The last time I remember being hands free was when I was in high school, riding my bicycle hands free.
No hands on the handlebars while I bicycled with my golf clubs to Green Acres – no kidding – Country Club in Donnellson, Iowa. My 10-speed was a marvel in balance. It certainly helped that Donnellson was flat and the streets well-paved, as well as completely lacking in traffic.
I could maneuver the mile to the golf course without putting my hands on the handlebars, except to make turns. It probably was dangerous, and police probably would pull me over now for hands-free bicycling.
Why I didn’t crumple up into a pile of bicycle and blood is beyond me. But I had hardly a care in the world when I was biking to the golf course or other points in between. And this was before helmets and the notion of traumatic brain injuries. I was just a kid.
Now, hands free takes on a new meaning in Illinois. It’s not about bicycling; it’s about driving.
And, as of Jan. 1, it is illegal to talk on your cellphone while driving if you are holding it up to your ear. Police can pull you over if they see you and give you a $75 ticket first time out. And if you don’t get it the first time, the second time you are pulled over, the ticket is $100. After four times, you could have your license suspended.
I don’t want a ticket. No call is worth $75. And you would have to be plain dumb to lose your license over cellphones.
I’ve had a cellphone for almost nine years; I think it came inside our wedding cake. For all my life, I had been tied to the landline, only it wasn’t called a landline. It was called a telephone, and it was attached to the wall. And if you wanted to make a call, you were attached to the wall.
I was a latecomer to cellphones. In fact, I was anti-cellphone. If I had a cellphone, it meant that I was connected to the world at all times; there was no getting away from it. Of course, if it rang, you would answer it. No matter where you were. In the living room. In the bathroom. Egad. In the car. There was no escaping the world with a cellphone. I wanted that escape.
But I’ve come to find out that I do not receive a lot of telephone calls. And I do not make a lot of telephone calls. I haven’t done a thorough analysis, but I think most of the telephone calls I receive come from my pharmacy, my friendly pharmacy. Completely computer generated.
My good wife comes in second. We’re really never that far apart to need to call.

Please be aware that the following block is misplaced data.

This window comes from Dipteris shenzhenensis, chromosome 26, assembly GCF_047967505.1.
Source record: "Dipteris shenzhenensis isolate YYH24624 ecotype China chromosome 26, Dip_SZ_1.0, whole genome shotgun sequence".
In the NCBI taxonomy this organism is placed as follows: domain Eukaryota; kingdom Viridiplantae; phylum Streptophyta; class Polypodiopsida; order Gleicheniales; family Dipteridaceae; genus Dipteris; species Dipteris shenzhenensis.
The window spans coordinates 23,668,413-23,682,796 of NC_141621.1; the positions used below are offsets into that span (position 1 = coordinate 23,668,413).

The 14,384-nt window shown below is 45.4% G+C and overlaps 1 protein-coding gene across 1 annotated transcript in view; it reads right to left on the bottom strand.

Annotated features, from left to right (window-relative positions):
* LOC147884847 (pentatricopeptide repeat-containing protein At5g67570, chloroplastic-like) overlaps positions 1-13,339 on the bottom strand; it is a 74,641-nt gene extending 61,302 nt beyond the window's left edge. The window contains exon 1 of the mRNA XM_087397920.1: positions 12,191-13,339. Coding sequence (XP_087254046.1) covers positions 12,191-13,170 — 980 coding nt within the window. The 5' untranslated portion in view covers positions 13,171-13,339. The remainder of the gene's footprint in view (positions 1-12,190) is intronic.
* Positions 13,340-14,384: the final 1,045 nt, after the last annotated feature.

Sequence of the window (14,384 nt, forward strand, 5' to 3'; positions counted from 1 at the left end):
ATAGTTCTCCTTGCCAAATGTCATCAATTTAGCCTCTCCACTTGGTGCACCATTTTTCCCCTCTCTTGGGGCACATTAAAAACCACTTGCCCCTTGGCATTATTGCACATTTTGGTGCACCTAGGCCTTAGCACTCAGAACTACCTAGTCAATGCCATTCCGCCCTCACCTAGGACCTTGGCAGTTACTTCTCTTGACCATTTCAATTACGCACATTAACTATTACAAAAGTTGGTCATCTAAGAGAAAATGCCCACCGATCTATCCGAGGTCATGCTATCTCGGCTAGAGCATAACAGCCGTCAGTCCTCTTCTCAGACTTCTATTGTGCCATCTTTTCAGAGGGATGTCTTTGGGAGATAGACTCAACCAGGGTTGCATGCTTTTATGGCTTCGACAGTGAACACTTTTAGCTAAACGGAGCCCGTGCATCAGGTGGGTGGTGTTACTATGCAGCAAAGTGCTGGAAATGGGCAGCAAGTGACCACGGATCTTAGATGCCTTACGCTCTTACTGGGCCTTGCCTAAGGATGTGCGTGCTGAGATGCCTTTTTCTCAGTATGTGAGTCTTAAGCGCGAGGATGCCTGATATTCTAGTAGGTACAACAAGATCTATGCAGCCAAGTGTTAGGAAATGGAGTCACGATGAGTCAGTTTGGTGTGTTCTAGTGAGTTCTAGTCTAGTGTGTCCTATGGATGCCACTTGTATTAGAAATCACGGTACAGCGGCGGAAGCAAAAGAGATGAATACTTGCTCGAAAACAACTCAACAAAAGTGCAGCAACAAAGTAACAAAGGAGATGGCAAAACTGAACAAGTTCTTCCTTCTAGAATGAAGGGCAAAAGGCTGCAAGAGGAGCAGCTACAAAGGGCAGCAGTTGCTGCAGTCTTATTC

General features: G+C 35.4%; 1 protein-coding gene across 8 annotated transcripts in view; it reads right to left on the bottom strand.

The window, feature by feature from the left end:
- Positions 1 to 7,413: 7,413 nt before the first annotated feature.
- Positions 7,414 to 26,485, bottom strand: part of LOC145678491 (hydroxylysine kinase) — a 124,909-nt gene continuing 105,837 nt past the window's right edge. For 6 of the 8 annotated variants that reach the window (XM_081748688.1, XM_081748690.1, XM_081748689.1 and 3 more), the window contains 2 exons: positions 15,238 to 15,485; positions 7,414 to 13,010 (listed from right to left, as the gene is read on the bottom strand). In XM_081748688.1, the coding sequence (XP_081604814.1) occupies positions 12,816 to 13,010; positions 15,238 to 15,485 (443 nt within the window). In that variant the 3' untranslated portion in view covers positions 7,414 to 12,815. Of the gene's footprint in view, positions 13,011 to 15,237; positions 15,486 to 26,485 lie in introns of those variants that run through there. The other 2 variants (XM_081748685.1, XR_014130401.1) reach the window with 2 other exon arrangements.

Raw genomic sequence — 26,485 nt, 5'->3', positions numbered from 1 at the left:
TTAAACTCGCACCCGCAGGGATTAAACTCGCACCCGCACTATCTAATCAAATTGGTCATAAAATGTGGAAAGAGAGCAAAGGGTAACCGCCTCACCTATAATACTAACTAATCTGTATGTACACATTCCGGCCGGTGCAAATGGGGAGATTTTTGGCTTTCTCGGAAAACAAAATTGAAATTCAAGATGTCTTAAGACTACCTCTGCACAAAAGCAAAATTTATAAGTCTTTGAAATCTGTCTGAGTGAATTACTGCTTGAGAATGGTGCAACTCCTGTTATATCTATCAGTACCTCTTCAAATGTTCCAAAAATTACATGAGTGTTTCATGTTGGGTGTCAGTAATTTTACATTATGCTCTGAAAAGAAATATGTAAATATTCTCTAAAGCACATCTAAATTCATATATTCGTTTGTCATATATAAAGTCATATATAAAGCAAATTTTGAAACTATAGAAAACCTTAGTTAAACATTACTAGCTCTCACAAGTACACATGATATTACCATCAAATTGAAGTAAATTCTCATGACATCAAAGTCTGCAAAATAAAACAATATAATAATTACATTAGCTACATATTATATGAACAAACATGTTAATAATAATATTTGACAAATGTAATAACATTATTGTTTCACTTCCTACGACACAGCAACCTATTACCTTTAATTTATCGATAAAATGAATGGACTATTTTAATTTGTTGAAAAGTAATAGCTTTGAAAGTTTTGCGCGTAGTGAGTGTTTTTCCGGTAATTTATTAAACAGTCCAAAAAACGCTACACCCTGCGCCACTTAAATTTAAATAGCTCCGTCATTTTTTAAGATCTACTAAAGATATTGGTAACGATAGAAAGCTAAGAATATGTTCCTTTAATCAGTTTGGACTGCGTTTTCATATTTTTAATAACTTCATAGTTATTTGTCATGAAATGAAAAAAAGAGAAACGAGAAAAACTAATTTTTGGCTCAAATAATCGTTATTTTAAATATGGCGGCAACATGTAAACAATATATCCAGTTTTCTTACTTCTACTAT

But call I do on my way home from my Friday evening appointments, talking all the way from the parking lot to our driveway. I make the call to let her know I’m on my way home, giving her a chance to fire up the oven for the pizza.
And I’ve been doing this with one hand on the steering wheel and one hand to my ear holding the phone. It’s never been a problem. Not even close. It’s like talking to someone in the passenger seat. It’s hardly a distraction.
But it is a distraction, according to Illinois state law. And distractions cause crashes.
So, instead of holding the phone to your ear, you have to use hands-free technology, such as a Blue Tooth device, an earpiece, a headset or a speakerphone. The Blue Tooth is out of the question. People who use those devices look like they have cicadas sucking on their ears. Ugh.
An earpiece came with our cellphones, and that is what I am left to use.
I gave it the first try a couple of weeks ago, and I don’t see how it improves safety over a handheld phone. But greater minds than mine prevail in Illinois.
It took several minutes – before I started the car – to figure out how to plug the earpiece into the cellphone. Then I had to fairly jam the earpiece into my ear so it wouldn’t fall out or puncture my eardrum, then I made the call to my wife, and then I started the car. By the time I was in reverse, I was talking on the phone hands free.
The call was amazingly clear compared to the last time I tried using an earpiece years ago. I could hear my wife and she could hear me. Amazing.
But I was afraid the earpiece would fall out if I moved my head too quickly, and that’s enough to get into a crash. I am guessing the more I use the earpiece, the more comfortable I will become, and it won’t be long before it is second nature.
Just like riding a bike. Hands free.
• Dick Peterson, who lives in Woodstock, is a mental-health advocate. He is a freelance writer and a former Northwest Herald Opinion Page editor. He can be contacted at firstname.lastname@example.org.